Have sold off London hotel to pay dues to SEBI: Sahara’s Subrata Roy to SC
Roy is out on bail after his arrest in March, 2014, for failing to comply with a court order to refund 24,000 crore to investors in outlawed bonds.india Updated: Jun 19, 2017 22:57 IST
The iconic Grosvenor House hotel in London will soon have a new owner.
Embattled media and real estate tycoon Subrata Roy told the Supreme Court on Monday he has sold off the hotel to pay off its dues to market regulator, the Securities and Exchange Board of India (SEBI). He was present in the court.
Roy is out on bail after his arrest in March, 2014, for failing to comply with a court order to refund 24,000 crore to investors in outlawed bonds.
Sahara advocate Kapil Sibal told the court the hotel in central London was sold off to GH Equity Limited UK a few days ago.
While Sibal did not disclose the exact amount for which the hotel was sold, he said 75 million pounds (about Rs 615 crore) were being brought to India.
At least two UK-based business websites showed GH Equity Limited UK was incorporated on June 13.
Sahara bought the 494-room Grosvenor House in 2010 for 470 million pounds ($722 million), giving a toehold in global hospitality business to the company that has assets in a Formula One team to TV channels.
Last year, the Sahara group told the top court that it was close to sealing a deal on the hotel with Qatar.
The court extended till July 4 the time for Roy to deposit Rs 709.82 crore, out of Rs 1,500 crore which was to be paid by June 15, with a warning that failure to pay the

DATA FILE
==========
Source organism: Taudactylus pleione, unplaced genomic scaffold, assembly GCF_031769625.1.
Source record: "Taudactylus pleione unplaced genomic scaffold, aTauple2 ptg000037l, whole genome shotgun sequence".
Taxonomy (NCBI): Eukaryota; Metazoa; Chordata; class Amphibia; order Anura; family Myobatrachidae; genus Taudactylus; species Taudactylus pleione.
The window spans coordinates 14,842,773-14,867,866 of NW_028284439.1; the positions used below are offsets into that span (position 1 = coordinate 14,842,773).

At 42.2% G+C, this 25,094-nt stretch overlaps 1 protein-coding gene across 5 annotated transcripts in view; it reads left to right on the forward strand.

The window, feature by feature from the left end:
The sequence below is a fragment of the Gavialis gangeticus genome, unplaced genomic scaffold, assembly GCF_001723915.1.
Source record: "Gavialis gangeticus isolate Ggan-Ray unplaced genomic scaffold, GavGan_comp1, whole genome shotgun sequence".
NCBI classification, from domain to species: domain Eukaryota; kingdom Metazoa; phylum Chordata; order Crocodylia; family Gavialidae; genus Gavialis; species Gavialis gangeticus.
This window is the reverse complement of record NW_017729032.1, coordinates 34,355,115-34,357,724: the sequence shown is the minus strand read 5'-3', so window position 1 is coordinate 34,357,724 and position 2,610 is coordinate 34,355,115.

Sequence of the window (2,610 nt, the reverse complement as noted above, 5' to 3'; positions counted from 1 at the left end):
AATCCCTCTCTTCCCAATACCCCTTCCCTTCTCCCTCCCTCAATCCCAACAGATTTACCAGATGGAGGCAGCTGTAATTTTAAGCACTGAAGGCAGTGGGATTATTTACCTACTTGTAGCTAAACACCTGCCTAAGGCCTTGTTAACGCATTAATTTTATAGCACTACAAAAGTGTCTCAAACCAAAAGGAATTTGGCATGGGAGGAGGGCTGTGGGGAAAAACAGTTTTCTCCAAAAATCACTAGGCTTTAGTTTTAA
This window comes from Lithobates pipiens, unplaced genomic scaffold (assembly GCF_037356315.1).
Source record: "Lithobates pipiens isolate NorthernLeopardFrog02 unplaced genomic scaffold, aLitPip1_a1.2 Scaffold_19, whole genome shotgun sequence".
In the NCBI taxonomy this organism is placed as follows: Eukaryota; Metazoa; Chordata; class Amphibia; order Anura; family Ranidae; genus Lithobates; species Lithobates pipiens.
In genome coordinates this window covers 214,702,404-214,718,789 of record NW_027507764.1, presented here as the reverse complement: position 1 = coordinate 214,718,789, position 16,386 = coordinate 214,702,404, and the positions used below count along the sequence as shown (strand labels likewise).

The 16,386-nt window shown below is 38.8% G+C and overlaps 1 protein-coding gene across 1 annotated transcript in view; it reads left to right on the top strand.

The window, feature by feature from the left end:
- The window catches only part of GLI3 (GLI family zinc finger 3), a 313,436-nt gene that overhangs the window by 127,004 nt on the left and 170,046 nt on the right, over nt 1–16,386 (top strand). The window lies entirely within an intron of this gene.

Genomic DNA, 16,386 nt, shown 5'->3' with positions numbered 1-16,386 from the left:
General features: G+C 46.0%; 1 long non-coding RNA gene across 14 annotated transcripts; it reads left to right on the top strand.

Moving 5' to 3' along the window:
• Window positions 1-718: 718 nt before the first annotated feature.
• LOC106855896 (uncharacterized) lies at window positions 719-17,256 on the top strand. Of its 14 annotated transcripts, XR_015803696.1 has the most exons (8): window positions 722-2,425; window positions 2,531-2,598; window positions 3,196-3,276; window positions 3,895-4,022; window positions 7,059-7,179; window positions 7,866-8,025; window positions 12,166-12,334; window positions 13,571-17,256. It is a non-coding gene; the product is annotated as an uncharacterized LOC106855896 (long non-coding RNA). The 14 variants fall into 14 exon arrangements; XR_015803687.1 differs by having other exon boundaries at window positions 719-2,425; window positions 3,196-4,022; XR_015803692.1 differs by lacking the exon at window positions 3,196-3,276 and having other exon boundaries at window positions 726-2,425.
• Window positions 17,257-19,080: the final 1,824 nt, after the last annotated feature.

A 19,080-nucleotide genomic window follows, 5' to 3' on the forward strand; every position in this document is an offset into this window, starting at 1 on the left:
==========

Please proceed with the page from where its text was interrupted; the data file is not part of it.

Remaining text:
remainder may again land him in jail.
“If the balance amount is not paid by that date, we will be compelled to send the contemnor (Roy) to the custody and we are sure he shall not give rise to such an occasion,” a bench of justices Dipak Misra and Ranjan Gogoi said while extending its interim order granting bail to Roy till July 5.
Sibal was seeking permission for inward remittance of the sale amount to the SEBI- Sahara account and an extension of time to deposit the money.
The bench, however, rejected Roy’s plea that he be allowed to sell land, measuring 87.03 acres, in certain villages of Haridwar in Uttarakhand, for Rs 109.75 crore as the
amount was 62 per cent of circle rate prevalent in the area.
“The said amount is 62 per cent of the circle rate and, thereby, less than 38 per cent of the circle rate. Permission is sought to sell the property at that rate. As advised at
present, we are not inclined to grant the said permission,” the bench said.
(With agency inputs)